W0K9M086.jpg (48455 bytes)Kwele (Bakwele, Bakouele, Bekwil, Ebaa, Kouele), Gabon, Cameroon, Republic of Congo

Protective ekuk mask.  The Kwele live in the northeast Gabon and the adjacent area of

the Republic of Congo. The Kwele believe that unexplained deaths, epidemic smallpox, and other mysterious threats to the well-being of individuals or the community are caused by witchcraft. Witches are believed to live in male and female hosts, from which they emerge at night to feed upon the internal organs of their victims. The antidote to witchcraft is the beete ritual, which includes masked performances. Masks used in this ritual represent different protective forest spirits. Most of the masks have white faces. The Kwele consider white to be a powerful color symbolizing light and clarity, two essential weapons in the fight against witchcraft. Ekuk means both “forest spirit” and “children of beete.The masks are hung in Kwele houses and worn during dances related to initiation ceremonies. Their function was to "warm up" the village atmosphere in order to activate the beneficial forces. The wearer of the ekuk mask wears a wide skirt of fibers. This mask, with two horns, represents the antelope or the ram. The Kwele are unclear about the connection between this animal and witchcraft.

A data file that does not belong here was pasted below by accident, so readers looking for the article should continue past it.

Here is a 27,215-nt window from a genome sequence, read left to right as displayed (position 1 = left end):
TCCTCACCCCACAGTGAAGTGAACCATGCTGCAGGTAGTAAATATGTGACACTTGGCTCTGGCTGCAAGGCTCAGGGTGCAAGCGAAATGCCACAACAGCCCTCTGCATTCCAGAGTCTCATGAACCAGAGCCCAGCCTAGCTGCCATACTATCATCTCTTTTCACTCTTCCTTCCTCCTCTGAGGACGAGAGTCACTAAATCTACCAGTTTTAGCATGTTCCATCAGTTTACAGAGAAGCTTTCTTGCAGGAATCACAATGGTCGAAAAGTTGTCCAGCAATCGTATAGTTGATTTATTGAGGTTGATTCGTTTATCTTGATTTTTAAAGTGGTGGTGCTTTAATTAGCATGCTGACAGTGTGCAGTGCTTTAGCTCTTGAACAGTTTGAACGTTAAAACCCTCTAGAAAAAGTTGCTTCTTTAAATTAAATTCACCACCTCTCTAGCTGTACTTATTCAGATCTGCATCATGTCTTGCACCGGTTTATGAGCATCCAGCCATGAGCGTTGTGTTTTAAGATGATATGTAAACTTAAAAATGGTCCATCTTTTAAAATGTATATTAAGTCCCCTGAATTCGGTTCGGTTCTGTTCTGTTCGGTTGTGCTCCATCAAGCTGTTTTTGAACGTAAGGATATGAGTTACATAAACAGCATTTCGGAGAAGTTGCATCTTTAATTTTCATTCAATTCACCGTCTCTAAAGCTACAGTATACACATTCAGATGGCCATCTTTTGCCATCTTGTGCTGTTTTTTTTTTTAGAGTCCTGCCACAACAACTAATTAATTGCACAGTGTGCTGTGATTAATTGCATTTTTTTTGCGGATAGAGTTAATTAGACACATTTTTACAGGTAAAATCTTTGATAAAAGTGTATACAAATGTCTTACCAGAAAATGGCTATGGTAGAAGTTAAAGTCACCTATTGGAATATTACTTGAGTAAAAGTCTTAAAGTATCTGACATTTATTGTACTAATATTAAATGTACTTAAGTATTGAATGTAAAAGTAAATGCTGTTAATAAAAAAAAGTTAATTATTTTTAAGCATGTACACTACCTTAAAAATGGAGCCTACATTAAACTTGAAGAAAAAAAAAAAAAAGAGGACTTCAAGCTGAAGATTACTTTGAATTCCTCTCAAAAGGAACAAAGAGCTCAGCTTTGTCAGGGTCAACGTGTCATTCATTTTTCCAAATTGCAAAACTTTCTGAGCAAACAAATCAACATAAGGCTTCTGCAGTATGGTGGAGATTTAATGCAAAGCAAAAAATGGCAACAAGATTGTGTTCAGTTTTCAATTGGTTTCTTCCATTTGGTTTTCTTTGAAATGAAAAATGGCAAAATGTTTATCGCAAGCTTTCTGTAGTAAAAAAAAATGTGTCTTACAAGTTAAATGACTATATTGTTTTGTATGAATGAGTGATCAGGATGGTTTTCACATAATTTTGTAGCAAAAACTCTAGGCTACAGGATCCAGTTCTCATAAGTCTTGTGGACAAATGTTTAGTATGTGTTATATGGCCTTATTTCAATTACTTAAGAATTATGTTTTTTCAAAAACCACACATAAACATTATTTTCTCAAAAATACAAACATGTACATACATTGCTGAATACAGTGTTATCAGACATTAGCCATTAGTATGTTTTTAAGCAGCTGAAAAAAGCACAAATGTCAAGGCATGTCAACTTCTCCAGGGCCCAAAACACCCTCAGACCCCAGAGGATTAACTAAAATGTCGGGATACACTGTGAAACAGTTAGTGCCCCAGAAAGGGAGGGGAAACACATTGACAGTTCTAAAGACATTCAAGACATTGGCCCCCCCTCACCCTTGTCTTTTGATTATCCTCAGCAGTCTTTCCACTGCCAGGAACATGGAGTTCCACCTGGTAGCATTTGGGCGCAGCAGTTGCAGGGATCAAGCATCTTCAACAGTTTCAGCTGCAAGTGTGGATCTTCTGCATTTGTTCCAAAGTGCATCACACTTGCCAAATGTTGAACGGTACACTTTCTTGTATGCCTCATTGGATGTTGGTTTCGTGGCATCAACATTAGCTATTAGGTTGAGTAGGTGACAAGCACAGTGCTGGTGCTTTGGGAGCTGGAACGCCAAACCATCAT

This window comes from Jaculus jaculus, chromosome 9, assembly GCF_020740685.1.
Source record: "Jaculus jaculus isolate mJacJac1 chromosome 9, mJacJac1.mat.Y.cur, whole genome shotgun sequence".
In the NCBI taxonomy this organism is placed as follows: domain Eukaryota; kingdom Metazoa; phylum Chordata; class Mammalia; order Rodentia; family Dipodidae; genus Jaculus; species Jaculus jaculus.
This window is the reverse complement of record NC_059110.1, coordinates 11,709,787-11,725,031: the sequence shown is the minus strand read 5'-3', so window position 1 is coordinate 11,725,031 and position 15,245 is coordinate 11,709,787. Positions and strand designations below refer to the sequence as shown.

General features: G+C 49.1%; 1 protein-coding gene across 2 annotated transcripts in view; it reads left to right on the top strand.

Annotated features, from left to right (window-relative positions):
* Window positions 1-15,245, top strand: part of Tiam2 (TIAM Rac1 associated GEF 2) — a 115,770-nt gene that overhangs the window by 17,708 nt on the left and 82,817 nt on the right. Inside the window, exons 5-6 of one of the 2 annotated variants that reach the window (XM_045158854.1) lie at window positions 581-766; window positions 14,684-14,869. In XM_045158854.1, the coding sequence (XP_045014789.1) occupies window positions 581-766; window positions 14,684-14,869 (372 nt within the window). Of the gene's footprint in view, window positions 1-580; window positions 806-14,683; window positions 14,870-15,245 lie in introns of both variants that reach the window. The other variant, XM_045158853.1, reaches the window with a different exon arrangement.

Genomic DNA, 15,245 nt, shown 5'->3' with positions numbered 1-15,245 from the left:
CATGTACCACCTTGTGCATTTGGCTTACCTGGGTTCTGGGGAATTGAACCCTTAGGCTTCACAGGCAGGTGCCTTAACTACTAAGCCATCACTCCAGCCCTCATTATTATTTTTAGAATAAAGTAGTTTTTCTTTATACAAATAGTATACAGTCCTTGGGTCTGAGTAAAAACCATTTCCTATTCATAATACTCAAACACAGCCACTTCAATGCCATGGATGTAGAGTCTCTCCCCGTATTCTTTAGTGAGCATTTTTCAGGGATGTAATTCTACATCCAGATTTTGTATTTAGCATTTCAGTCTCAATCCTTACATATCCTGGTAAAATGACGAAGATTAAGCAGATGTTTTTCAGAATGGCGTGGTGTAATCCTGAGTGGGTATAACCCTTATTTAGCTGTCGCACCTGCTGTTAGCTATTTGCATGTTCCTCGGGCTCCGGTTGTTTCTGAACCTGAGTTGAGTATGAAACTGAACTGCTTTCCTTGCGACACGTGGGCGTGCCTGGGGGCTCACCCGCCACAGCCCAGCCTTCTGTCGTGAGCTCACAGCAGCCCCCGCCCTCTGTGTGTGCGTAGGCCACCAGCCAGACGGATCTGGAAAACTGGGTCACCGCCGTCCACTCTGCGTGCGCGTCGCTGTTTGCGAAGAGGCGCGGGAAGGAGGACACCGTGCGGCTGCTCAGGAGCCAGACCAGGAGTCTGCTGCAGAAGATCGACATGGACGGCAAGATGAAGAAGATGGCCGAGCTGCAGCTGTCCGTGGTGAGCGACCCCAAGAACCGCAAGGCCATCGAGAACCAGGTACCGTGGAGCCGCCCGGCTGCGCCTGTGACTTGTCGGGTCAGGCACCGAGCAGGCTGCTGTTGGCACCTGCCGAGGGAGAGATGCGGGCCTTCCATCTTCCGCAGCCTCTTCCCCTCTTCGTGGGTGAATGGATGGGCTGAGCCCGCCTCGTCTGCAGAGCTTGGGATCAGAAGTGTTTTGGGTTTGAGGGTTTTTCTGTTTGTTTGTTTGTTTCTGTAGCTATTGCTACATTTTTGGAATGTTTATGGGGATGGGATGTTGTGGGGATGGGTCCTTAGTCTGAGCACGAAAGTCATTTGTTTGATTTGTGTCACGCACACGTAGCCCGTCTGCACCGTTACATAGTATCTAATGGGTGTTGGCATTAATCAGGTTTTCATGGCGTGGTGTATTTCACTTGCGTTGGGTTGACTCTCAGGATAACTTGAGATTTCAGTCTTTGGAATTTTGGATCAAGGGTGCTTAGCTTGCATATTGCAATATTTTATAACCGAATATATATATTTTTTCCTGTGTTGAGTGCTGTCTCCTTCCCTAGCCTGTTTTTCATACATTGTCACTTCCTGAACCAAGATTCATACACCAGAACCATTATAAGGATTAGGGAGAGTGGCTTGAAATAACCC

Material:  wood

Size:   H. 12”, W. 11”, D. 2”